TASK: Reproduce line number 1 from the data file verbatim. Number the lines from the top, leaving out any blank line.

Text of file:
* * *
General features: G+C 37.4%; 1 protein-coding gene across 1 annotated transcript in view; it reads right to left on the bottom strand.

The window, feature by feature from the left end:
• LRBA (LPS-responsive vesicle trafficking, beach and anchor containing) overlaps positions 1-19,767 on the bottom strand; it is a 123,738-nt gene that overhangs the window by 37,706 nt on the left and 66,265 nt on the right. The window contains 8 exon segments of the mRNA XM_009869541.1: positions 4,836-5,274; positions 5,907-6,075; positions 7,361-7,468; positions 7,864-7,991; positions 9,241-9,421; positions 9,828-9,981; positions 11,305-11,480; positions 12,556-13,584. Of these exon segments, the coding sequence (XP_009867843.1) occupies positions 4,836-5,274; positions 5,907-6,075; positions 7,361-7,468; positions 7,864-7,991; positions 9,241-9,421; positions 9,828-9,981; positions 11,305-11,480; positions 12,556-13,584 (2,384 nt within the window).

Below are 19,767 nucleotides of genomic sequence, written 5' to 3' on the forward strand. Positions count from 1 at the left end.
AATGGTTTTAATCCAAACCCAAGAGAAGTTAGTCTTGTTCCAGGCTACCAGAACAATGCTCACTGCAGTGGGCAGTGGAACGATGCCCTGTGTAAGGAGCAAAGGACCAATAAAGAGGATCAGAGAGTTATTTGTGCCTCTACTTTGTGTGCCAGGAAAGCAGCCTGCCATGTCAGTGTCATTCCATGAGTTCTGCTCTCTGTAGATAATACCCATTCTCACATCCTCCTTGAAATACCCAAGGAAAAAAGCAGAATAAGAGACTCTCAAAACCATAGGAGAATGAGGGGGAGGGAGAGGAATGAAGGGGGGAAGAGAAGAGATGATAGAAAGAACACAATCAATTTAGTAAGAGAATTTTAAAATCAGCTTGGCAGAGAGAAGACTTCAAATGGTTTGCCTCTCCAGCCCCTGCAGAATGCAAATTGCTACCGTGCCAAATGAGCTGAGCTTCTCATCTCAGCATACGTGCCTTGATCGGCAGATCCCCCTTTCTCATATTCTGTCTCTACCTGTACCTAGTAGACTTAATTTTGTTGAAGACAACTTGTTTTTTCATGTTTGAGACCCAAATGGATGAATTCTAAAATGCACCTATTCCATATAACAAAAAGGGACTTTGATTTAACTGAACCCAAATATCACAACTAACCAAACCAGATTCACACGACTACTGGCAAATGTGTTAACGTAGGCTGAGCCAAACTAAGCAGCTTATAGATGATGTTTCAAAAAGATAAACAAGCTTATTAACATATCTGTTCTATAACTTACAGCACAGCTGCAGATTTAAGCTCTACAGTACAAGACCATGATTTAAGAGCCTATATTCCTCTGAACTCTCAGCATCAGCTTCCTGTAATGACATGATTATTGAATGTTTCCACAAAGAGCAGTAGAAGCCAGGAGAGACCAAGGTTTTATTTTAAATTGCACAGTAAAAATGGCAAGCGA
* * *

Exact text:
General features: G+C 37.4%; 1 protein-coding gene across 1 annotated transcript in view; it reads right to left on the bottom strand.